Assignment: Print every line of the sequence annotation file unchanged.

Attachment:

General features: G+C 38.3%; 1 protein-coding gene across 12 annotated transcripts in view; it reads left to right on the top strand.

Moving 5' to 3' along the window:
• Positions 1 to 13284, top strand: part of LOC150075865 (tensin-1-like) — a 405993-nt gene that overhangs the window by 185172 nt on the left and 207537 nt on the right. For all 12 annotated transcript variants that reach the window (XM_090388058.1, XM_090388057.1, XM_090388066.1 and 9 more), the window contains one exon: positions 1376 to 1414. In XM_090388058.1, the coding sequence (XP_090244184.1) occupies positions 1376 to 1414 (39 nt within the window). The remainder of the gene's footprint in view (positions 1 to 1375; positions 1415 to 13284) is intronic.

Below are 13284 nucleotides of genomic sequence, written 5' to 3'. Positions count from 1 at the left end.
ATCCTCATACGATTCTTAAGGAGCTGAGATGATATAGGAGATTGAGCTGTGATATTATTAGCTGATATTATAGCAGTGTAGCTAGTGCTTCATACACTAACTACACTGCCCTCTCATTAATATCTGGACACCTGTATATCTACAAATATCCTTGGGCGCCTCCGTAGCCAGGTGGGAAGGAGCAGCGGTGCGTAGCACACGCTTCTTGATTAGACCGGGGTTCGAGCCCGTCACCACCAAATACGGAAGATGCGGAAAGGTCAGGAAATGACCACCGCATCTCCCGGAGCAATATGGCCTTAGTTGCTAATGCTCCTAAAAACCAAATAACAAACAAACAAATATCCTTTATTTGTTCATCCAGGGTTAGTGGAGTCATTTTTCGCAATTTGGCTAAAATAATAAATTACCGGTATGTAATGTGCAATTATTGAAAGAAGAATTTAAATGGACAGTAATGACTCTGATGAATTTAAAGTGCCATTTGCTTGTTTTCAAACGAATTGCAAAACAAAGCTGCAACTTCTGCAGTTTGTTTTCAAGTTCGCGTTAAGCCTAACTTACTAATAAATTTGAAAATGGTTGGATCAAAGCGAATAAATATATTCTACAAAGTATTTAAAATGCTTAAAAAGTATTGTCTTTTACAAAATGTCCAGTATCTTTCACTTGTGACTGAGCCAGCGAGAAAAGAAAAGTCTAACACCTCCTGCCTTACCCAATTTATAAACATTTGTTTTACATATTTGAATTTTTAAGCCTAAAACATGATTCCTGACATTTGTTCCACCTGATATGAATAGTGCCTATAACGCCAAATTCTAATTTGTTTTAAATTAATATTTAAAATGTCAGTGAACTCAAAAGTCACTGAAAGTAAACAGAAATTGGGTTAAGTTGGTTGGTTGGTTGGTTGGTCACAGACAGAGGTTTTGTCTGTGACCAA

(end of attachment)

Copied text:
General features: G+C 38.3%; 1 protein-coding gene across 12 annotated transcripts in view; it reads left to right on the top strand.

Moving 5' to 3' along the window:
• Positions 1 to 13284, top strand: part of LOC150075865 (tensin-1-like) — a 405993-nt gene that overhangs the window by 185172 nt on the left and 207537 nt on the right. For all 12 annotated transcript variants that reach the window (XM_090388058.1, XM_090388057.1, XM_090388066.1 and 9 more), the window contains one exon: positions 1376 to 1414. In XM_090388058.1, the coding sequence (XP_090244184.1) occupies positions 1376 to 1414 (39 nt within the window). The remainder of the gene's footprint in view (positions 1 to 1375; positions 1415 to 13284) is intronic.

Below are 13284 nucleotides of genomic sequence, written 5' to 3'. Positions count from 1 at the left end.
ATCCTCATACGATTCTTAAGGAGCTGAGATGATATAGGAGATTGAGCTGTGATATTATTAGCTGATATTATAGCAGTGTAGCTAGTGCTTCATACACTAACTACACTGCCCTCTCATTAATATCTGGACACCTGTATATCTACAAATATCCTTGGGCGCCTCCGTAGCCAGGTGGGAAGGAGCAGCGGTGCGTAGCACACGCTTCTTGATTAGACCGGGGTTCGAGCCCGTCACCACCAAATACGGAAGATGCGGAAAGGTCAGGAAATGACCACCGCATCTCCCGGAGCAATATGGCCTTAGTTGCTAATGCTCCTAAAAACCAAATAACAAACAAACAAATATCCTTTATTTGTTCATCCAGGGTTAGTGGAGTCATTTTTCGCAATTTGGCTAAAATAATAAATTACCGGTATGTAATGTGCAATTATTGAAAGAAGAATTTAAATGGACAGTAATGACTCTGATGAATTTAAAGTGCCATTTGCTTGTTTTCAAACGAATTGCAAAACAAAGCTGCAACTTCTGCAGTTTGTTTTCAAGTTCGCGTTAAGCCTAACTTACTAATAAATTTGAAAATGGTTGGATCAAAGCGAATAAATATATTCTACAAAGTATTTAAAATGCTTAAAAAGTATTGTCTTTTACAAAATGTCCAGTATCTTTCACTTGTGACTGAGCCAGCGAGAAAAGAAAAGTCTAACACCTCCTGCCTTACCCAATTTATAAACATTTGTTTTACATATTTGAATTTTTAAGCCTAAAACATGATTCCTGACATTTGTTCCACCTGATATGAATAGTGCCTATAACGCCAAATTCTAATTTGTTTTAAATTAATATTTAAAATGTCAGTGAACTCAAAAGTCACTGAAAGTAAACAGAAATTGGGTTAAGTTGGTTGGTTGGTTGGTTGGTCACAGACAGAGGTTTTGTCTGTGACCAA